The Royal Mail faces losing its exclusive right to deliver letters after union leaders threw out a fresh pay package.
As the Communication Workers' Union rejected a peace formula endorsed by its senior negotiators, the Government released details on plans to introduce the toughest union laws since 1979 .
Under plans being considered for the Conservative election manifesto, public sector workers could be required to sign contracts to take disputes to arbitration. Some Labour Party advisers support a similar policy, but Tony Blair has rejected the idea.
A number of senior Tories argue that legal immunities should be withdrawn from unions leading strikes in the public sector. Under such proposals unions could be sued by any individual or company who suffered damage through industrial action. If such legislation were passed it would amount to the most draconian labour law passed in peacetime.
Ian Lang, President of the Board of Trade, made clear that among the targets for legislation would be the Royal Mail and London Underground. "There is really no need at this stage of the 20th century for the nation to be brought to a halt by one narrow self-serving interest in a monopoly public service."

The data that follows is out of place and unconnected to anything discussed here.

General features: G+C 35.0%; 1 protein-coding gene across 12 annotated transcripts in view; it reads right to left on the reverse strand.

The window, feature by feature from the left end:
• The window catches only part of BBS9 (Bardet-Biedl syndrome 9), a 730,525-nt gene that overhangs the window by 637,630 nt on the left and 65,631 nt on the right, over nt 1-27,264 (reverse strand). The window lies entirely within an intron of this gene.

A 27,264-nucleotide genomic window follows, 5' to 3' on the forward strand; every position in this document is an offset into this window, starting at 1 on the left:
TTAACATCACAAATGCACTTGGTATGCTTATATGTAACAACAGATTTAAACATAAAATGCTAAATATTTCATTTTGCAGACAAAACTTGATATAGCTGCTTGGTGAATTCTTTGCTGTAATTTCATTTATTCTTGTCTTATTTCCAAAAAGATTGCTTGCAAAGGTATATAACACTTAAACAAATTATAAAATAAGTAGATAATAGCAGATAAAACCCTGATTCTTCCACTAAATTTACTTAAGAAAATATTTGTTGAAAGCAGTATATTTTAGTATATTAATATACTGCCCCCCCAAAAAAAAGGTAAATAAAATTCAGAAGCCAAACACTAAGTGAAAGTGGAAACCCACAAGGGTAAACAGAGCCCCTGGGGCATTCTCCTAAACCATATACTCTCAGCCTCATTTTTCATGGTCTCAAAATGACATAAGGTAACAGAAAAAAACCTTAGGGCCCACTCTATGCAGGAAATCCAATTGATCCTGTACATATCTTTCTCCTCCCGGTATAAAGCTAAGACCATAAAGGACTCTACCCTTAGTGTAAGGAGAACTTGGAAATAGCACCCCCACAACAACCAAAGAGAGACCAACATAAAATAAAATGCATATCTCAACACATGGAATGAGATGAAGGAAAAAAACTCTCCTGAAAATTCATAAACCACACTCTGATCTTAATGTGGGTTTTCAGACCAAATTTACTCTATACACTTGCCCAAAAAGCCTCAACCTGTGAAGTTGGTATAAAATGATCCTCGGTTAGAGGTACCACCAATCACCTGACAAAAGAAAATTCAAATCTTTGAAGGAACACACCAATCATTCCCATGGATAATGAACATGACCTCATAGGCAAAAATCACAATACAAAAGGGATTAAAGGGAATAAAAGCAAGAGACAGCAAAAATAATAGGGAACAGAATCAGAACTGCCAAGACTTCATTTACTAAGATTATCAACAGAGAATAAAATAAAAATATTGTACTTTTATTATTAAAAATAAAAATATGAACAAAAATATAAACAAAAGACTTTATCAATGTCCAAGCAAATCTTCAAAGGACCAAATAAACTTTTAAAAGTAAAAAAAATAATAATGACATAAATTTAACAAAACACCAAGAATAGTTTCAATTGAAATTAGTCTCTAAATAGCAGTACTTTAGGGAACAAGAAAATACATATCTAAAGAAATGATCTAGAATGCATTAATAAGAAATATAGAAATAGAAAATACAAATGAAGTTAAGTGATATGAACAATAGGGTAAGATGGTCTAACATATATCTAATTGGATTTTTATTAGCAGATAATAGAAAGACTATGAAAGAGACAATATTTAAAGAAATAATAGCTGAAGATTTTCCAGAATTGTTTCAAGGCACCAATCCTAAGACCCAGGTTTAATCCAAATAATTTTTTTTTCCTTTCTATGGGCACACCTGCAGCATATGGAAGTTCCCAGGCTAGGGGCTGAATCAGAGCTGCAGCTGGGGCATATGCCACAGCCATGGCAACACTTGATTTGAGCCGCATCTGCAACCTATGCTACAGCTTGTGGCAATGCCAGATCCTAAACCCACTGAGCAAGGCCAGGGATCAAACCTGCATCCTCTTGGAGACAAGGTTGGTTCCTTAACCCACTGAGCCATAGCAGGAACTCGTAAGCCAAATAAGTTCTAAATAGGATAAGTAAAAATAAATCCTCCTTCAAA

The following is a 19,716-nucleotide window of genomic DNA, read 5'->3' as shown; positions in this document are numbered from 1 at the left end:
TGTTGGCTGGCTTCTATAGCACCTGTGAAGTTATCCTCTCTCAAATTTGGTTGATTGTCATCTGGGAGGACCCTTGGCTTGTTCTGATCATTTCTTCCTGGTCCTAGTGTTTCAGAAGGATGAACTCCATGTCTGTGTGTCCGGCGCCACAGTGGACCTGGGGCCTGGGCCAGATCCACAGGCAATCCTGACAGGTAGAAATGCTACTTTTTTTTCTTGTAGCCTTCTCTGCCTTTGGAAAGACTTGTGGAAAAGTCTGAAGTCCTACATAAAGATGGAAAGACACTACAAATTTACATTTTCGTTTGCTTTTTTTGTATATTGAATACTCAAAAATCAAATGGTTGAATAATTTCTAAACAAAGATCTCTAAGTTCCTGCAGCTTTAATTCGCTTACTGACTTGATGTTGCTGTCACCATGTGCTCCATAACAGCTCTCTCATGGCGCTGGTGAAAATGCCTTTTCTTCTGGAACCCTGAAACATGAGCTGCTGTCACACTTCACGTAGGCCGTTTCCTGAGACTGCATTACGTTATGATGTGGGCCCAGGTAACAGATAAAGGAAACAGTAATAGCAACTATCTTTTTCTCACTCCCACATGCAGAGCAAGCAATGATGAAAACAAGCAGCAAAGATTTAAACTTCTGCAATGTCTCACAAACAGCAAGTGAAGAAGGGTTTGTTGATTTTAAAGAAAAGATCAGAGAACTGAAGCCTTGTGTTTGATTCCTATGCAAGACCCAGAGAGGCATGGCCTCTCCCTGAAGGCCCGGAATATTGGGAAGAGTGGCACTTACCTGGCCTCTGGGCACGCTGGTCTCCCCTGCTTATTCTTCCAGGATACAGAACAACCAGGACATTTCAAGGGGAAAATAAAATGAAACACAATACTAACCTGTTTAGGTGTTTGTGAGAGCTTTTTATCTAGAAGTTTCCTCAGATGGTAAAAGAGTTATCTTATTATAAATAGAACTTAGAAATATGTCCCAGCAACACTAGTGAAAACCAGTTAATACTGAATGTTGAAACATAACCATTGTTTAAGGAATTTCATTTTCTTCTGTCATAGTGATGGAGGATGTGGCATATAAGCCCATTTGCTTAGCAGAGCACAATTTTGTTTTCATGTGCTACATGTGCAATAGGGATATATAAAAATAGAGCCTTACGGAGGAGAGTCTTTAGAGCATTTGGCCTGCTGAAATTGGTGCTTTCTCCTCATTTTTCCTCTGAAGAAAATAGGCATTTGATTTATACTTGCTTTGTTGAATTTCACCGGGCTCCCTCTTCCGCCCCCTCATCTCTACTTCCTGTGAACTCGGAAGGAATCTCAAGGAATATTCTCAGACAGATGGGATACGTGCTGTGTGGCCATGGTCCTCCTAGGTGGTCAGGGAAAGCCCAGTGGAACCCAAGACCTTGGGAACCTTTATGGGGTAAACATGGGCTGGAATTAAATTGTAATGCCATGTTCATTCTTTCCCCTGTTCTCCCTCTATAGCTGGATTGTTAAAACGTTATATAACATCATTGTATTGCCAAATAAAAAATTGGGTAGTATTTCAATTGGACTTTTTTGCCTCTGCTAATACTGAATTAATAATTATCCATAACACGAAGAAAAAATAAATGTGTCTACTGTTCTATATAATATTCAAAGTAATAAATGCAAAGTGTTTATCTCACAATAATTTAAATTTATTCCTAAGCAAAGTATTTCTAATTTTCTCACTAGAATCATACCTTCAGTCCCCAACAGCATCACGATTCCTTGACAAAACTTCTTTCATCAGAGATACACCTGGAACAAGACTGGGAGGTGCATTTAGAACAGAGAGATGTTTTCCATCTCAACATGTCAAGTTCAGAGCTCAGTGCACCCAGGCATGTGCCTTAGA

Senior ministerial sources indicated there were likely to be announcements at the Tory party conference at Bournemouth in October.
In defiance of their leadership the 24-strong postal executive of the CWU rejected a formula thrashed out at conciliation service Acas. It opposed "team-working" and insisted that 30 per cent of the mail should be set aside for the second delivery to protect jobs.
The union suspended a 48-hour stoppage due to begin today, but another day-long strike is scheduled for next Tuesday and the executive is expected to set dates for further action when it meets next Monday.
Union leaders now expect the Government to carry out its threat to suspend the Royal Mail's monopoly on delivering letters for less than pounds 1.Reuse content